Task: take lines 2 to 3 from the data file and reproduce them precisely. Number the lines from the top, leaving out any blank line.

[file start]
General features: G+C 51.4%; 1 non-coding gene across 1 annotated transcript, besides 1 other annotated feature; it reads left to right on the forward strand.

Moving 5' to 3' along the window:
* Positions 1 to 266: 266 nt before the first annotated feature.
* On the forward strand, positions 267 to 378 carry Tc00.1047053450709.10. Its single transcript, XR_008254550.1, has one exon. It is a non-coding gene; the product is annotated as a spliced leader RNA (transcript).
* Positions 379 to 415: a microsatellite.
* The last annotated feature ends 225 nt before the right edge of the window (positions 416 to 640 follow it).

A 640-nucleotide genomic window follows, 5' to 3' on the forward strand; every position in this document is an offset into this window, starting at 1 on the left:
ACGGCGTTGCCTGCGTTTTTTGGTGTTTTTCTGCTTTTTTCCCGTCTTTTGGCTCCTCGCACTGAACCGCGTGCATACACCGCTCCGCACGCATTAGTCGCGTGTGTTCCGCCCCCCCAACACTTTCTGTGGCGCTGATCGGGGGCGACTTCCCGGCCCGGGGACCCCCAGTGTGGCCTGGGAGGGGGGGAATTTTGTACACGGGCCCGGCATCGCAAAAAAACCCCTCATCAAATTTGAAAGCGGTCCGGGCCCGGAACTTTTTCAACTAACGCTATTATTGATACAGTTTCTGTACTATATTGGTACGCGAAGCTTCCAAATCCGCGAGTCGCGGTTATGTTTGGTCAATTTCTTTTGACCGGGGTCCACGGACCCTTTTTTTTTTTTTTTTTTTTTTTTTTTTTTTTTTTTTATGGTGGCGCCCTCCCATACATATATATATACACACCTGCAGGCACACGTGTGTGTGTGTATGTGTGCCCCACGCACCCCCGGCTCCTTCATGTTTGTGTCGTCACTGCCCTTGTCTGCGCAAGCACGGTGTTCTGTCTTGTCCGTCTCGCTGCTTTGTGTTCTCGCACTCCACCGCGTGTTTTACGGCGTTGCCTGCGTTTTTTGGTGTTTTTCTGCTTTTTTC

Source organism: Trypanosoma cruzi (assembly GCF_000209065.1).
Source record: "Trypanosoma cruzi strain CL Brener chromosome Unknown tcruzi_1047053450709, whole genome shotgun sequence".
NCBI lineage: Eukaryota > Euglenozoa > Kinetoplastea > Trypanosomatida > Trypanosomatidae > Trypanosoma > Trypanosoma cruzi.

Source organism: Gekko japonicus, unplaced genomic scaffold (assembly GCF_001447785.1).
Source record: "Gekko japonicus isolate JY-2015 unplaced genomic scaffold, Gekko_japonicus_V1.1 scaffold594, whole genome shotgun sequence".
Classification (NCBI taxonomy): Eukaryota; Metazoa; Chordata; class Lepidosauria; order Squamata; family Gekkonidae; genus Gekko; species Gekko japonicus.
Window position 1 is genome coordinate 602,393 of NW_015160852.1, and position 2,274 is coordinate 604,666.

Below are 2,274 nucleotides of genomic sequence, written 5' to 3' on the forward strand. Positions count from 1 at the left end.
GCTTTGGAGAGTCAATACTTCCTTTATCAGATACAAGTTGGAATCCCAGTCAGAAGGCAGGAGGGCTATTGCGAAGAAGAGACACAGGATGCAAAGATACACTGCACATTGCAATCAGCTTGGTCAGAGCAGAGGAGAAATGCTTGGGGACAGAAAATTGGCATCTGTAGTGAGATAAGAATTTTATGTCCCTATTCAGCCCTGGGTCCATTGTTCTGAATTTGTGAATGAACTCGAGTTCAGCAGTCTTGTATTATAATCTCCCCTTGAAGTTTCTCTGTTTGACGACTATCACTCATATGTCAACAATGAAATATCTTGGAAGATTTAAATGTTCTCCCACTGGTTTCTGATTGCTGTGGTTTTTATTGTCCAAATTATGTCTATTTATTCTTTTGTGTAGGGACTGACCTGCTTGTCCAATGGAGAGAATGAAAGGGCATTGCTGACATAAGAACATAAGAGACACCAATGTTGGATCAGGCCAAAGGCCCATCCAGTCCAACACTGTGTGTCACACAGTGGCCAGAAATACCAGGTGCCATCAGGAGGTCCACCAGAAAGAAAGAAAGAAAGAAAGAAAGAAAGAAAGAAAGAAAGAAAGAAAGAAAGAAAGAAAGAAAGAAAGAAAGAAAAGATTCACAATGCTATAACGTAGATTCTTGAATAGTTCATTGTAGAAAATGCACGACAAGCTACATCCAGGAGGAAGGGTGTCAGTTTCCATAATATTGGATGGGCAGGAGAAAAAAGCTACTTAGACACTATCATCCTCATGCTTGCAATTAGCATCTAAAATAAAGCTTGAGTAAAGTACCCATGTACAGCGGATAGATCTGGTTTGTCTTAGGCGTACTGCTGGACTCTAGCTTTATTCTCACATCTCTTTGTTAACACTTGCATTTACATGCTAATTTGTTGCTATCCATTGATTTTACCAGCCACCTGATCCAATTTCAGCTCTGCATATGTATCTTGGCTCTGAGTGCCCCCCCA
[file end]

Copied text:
Moving 5' to 3' along the window:
* Positions 1 to 266: 266 nt before the first annotated feature.